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Dry Biomass Landfills Could Be A Brilliant Climate Solution
Sometimes, simple technology is better.
A recent study has proposed a potentially revolutionary, novel, and surprisingly simple carbon sequestration technology. The basic idea is to grow crops for biomass and then bury this biomass, along with salt, in sealed, dry landfill sites. This way, no microbes or other organisms can break down the bio-mass, meaning the carbon it contains stays locked away from the atmosphere for at least a thousand years. This technology is so simple that it would cost only $60 per metric tonne of stored carbon dioxide, making it by far the cheapest form of long-term carbon storage. So, the question has to be asked, can this save the world? Or is there a drawback?
Before we address this study, let’s first talk about carbon capture and storage. You see, to fully halt the oncoming climate disaster, humanity needs to be carbon-neutral by 2050. Even then, a sizeable amount of environmental, economic and human damage will be done. But, many industries we rely on, such as meat production, metal refining and mining, have no viable route to go carbon negative. As such, we need to be able to capture and offset carbon dioxide on the scale of billions of tonnes of carbon dioxide per year to reach our climate goals.
But carbon capture and storage technology is insanely expensive, costing around $600 per metric tonne of carbon dioxide stored. This expense, along with the vast amount of complex infrastructure needed to support technology-driven carbon capture machines (electricity, solvents, filters etc.), means that our current carbon capture technology can’t be scaled up to meet our needs.
This is why this study is so fascinating! The carbon capture and storage method it describes doesn’t require any fancy new infrastructure, complex machines or state-of-the-art technology. Instead, all you need is a farm, a digger, some polyethylene and salt. This makes it both highly scalable and super cheap. Let me explain.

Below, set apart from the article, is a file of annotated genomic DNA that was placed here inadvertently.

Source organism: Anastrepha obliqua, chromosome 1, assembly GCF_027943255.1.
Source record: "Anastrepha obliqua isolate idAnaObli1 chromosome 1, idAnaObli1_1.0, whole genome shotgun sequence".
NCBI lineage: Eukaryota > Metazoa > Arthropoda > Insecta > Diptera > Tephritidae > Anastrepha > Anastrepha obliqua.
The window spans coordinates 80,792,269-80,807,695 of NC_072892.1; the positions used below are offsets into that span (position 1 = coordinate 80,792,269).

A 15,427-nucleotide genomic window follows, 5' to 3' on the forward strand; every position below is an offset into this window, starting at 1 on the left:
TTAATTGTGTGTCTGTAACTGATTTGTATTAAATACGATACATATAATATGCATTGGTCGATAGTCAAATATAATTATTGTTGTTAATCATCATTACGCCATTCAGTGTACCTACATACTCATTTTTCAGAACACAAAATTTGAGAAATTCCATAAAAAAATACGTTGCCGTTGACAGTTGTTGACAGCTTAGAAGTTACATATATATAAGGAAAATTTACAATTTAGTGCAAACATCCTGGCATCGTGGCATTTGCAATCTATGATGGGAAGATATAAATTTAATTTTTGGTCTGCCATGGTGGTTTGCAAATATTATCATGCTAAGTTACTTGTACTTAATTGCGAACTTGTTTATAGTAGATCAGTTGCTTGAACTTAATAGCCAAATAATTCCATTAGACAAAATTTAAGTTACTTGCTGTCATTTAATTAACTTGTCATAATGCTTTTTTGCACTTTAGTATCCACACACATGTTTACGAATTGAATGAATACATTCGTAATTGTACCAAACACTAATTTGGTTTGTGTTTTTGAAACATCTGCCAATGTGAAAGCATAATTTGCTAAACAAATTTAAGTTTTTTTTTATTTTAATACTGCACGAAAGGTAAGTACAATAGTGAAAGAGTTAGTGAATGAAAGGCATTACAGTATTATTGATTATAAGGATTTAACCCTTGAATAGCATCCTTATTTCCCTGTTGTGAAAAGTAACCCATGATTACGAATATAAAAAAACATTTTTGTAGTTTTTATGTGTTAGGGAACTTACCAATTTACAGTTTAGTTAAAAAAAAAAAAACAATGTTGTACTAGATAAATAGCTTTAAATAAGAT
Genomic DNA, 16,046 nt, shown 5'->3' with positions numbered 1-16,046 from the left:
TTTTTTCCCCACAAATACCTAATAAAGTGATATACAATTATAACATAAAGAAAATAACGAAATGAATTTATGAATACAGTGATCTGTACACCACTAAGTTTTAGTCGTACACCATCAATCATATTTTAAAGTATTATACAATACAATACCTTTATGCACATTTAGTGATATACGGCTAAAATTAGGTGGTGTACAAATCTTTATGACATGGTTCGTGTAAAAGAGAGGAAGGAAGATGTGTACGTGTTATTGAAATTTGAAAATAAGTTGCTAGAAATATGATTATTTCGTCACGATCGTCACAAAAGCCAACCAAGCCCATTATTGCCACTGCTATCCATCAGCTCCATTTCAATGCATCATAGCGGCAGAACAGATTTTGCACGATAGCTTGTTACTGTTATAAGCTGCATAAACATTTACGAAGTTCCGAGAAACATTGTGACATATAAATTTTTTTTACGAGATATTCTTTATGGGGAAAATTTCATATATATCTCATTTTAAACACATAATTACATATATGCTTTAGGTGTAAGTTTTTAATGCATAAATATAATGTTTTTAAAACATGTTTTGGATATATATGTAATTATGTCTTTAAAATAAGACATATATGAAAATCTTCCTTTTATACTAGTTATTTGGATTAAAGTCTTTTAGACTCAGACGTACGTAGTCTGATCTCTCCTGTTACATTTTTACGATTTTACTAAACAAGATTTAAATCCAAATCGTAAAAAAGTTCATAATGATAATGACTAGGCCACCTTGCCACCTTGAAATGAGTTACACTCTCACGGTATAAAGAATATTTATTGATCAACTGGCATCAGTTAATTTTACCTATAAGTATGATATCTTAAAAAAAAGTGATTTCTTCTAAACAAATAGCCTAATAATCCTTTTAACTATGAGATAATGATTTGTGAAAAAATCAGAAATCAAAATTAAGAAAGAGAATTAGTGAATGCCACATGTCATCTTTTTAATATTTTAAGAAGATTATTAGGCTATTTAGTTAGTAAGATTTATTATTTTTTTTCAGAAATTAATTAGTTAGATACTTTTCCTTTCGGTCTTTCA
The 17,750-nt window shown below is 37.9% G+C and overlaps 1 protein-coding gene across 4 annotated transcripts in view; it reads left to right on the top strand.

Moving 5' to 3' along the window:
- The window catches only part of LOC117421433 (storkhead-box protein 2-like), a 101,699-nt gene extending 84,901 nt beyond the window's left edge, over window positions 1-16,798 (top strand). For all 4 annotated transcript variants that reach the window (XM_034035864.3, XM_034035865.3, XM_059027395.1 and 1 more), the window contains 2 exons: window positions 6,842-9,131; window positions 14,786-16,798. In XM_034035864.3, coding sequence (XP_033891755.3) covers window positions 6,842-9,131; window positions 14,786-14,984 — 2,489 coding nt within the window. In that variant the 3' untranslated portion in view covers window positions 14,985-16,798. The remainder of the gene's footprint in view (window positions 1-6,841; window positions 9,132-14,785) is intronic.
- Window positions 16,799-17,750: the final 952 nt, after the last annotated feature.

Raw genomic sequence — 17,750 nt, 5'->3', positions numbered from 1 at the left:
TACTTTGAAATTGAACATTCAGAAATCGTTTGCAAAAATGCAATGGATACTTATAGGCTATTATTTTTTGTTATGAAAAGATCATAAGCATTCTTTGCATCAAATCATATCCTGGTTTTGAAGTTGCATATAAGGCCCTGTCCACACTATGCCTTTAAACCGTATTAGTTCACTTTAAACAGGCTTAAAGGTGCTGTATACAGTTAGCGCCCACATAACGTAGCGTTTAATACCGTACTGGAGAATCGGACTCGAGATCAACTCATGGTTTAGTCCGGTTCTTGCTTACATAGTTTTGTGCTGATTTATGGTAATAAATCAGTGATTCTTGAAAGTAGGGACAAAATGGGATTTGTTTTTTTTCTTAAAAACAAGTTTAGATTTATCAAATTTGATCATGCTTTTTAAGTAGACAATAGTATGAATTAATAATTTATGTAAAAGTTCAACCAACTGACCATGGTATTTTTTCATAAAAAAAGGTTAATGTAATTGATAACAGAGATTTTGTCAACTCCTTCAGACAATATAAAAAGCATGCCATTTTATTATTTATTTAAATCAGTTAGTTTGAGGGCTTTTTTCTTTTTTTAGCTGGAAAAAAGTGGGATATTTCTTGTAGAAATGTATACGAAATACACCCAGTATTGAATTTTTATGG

It all starts with photosynthesis. Plants take carbon dioxide and water, then use energy from sunlight to react them together to form carbon-rich sugars such as glucose and oxygen. The plant releases this waste oxygen into the atmosphere and uses the sugars as fuel to keep itself alive. But the plant also uses these sugars to build its body. Vascular plants, such as corn, wheat and trees, use complex organic polymers such as lignin and cellulose to give their stems, trunks, branches and roost structure. But lignin is just a chain of interlinked sugar molecules.
The bonds between the sugars in lignin and cellulose are so strong that plant tissues rich in this polymer are pretty much inedible for most organisms. In fact, wood is mainly made up of these compounds, hence why it is so tough.
However, when a plant dies, bacteria and fungi from the soil have enzymes capable of breaking down lignin and accessing these locked-away sugars. As they digest this lignin, they emit its carbon in the form of carbon dioxide and methane, effectively releasing it back into the atmosphere and completing the carbon cycle.
This study proposes that we interrupt this natural cycle at the point of decomposition.
You see, all living organisms require water to work, as the chemistry that keeps cells alive has to happen in water. Even those that have adapted to live in extremely arid climates still require water of some kind. So if we take bio-mass, which is rich in these plant-derived organic molecules (meaning they contain a lot of carbon from the atmosphere) and lock it away in a completely dry environment, we can stop the microbes from breaking it down, and this carbon stays locked away from the atmosphere.